Masters of Doom

The two Johns that defined my teenage gaming years.

Masters of Doom by David Kushner book cover
Copyright David Kushner

Growing up in the 90s, id Software was synonymous with groundbreaking games – and parental concern (how did I get away with playing DOOM?!). David Kushner’s “Masters of Doom” (ISBN 9780749924898) dives into the origin story of this iconic studio, focusing on its founding duo: John Carmack, the programming prodigy, and John Romero, the rockstar designer. While I devoured the id Software classics like Commander Keen, Wolfenstein 3D, DOOM and Quake, this book revealed the depth of their influence on my gaming teenage years. While I knew about Carmack, shamefully, “Masters of Doom” filled the void with Romero’s story.

The book’s pacing, however, could be brisker. While details about their junk food and deathmatches offer some context, a deeper exploration of their innovations would have been welcome. What made sidescolling so grounbraking on PC when it was already done on consoles? Why was Carmack the first to make it work? Romero’s level design was top notch, but what made it so?

My teenage self remembers begging for a new graphics card to keep up with the latest games. This book captures my frustration, highlighting how far hardware has come since those days. Each generation seemed to usher in must-have innovations: the leap to super VGA, the introduction of 3D graphics, the power of dynamic lighting. Perhaps it’s just nostalgia clouding my judgment, but back then, these advancements felt truly epochal. Now, looking back through the lens of the book, I can appreciate the impact these early pioneers had.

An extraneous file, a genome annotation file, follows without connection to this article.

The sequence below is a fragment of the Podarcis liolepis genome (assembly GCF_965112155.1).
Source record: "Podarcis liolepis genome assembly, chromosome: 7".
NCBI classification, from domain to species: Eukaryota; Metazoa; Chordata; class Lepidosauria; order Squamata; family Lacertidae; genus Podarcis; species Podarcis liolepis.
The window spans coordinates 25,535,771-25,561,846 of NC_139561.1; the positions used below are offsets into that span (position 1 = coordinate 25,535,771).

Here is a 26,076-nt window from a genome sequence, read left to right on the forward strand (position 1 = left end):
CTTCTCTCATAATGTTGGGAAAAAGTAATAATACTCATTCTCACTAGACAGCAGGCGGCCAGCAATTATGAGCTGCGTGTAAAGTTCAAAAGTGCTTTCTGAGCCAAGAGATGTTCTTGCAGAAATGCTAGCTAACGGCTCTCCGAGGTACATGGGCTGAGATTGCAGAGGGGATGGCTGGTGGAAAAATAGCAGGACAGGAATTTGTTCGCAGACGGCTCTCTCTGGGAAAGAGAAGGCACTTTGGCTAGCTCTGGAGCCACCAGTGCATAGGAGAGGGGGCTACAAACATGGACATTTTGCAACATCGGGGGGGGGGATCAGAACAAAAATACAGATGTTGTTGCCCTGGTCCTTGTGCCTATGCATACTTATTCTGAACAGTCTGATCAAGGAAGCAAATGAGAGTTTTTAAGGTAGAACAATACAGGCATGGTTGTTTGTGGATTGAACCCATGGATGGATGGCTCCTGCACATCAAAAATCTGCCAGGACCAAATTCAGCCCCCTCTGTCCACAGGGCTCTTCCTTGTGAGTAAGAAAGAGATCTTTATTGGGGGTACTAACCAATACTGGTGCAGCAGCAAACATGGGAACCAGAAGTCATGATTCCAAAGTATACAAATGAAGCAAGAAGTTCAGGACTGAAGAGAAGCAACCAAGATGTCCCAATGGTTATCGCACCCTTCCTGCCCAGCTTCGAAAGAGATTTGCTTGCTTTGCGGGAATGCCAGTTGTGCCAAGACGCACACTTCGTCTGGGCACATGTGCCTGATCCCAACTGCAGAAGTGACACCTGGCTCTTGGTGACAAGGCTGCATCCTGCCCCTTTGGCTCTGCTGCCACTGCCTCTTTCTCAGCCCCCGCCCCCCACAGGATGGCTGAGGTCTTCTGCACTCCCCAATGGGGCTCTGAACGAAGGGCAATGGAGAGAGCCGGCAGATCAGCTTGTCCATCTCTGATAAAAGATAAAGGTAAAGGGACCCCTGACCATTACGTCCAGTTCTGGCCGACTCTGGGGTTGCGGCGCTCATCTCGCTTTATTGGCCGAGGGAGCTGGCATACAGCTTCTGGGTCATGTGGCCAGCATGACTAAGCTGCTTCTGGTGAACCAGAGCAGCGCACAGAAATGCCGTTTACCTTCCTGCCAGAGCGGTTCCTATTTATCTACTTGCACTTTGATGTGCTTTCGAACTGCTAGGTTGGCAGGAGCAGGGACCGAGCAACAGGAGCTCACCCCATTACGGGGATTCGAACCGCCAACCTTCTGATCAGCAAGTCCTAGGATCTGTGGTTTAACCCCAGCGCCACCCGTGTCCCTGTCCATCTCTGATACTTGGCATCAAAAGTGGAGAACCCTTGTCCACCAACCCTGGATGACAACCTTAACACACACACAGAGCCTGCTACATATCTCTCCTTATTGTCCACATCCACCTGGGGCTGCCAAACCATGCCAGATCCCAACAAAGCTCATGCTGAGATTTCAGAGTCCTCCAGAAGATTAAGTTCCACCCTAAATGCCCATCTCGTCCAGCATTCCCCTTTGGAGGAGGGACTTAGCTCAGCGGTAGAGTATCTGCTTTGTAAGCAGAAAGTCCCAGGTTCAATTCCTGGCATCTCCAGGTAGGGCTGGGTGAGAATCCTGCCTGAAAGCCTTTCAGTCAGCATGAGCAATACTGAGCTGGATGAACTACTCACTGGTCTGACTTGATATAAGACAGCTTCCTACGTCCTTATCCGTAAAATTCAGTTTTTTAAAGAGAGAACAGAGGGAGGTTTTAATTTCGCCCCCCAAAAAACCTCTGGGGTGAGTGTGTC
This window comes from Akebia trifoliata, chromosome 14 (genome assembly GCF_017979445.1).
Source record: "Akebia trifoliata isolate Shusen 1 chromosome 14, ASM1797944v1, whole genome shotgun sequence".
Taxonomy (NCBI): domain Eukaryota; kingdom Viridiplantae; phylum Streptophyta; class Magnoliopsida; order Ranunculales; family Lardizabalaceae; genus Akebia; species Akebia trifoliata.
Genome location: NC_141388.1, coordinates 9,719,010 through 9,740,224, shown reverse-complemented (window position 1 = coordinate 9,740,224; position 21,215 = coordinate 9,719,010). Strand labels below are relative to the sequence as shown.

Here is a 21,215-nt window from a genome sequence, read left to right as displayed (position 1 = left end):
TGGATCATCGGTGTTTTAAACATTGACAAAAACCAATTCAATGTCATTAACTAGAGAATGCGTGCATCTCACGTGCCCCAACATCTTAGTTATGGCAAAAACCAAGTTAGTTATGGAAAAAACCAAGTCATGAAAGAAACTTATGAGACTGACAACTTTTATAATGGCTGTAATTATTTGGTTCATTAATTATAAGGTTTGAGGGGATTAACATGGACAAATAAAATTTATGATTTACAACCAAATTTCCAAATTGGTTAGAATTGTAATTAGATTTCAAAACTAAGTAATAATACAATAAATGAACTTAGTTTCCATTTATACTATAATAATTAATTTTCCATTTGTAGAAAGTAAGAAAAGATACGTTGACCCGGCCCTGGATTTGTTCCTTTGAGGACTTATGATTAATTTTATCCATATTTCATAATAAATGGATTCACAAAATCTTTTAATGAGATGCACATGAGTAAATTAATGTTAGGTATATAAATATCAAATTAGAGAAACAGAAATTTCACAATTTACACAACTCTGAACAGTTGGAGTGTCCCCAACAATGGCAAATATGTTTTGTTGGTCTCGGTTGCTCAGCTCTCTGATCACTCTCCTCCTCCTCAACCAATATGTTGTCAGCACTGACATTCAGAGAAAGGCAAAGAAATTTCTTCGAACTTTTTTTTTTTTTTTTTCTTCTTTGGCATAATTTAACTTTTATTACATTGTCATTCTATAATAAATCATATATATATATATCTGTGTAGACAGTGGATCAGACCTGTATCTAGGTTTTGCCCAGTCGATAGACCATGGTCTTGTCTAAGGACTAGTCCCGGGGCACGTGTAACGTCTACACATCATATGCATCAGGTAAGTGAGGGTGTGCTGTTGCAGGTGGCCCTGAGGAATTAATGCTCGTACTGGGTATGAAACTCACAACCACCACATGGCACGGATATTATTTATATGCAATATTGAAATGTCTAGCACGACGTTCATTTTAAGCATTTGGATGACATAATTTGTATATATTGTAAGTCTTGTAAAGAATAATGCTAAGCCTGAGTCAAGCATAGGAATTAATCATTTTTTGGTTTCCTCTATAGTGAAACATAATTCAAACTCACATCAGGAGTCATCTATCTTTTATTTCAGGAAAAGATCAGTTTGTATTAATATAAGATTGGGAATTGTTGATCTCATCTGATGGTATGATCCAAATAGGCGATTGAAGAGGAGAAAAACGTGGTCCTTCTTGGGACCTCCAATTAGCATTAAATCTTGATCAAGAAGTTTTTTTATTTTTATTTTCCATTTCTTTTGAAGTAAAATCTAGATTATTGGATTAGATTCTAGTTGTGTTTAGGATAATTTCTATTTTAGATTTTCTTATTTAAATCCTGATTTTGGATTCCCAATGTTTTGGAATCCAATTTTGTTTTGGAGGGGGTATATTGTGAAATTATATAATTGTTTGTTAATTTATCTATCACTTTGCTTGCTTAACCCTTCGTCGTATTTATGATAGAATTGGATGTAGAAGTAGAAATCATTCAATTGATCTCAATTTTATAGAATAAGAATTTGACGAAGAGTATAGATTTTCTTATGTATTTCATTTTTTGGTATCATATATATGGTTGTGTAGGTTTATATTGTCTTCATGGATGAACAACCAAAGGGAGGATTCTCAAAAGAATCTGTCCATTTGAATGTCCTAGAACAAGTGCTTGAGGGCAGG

However, the portrayal of the Johns felt a bit caricature-ish. Carmack as the anti-social programmer and Romero as the swearing rockstar – but were they really that one-dimensional? Makes you wonder how accurate the story really is. The book shines in highlighting how the magic in the collaboration between the two Johns likely played a significant role in their success than their (undeniable) individual talents alone.

One cool detail: I knew Carmack was related to Armadillo Aerospace, but this book explained how it started with him dabbling in rockets as a hobby. No wonder it pops up in gaming circles.

Though games were barely acknowledged as a legitimate form of expression, let alone a legitimate art form, Tom was convinced that they were almost sublime forms of communication, just as films or novels.

—David Kushner, about Tom Hall

This quote resonated deeply. Back then, games still had to prove their worth. As I write this, watching the television adaptation of The Last of Us, it’s clear how things have changed. Today, we see an increasing number of television series based on video games, a remarkable shift from the days when games desperately sought legitimacy.

Overall, I enjoyed learning about this pivotal era in gaming and the people who fueled it. Thanks to them, my teenage years were filled with pixelated fun! Though the book feels a bit overrated in tech circles.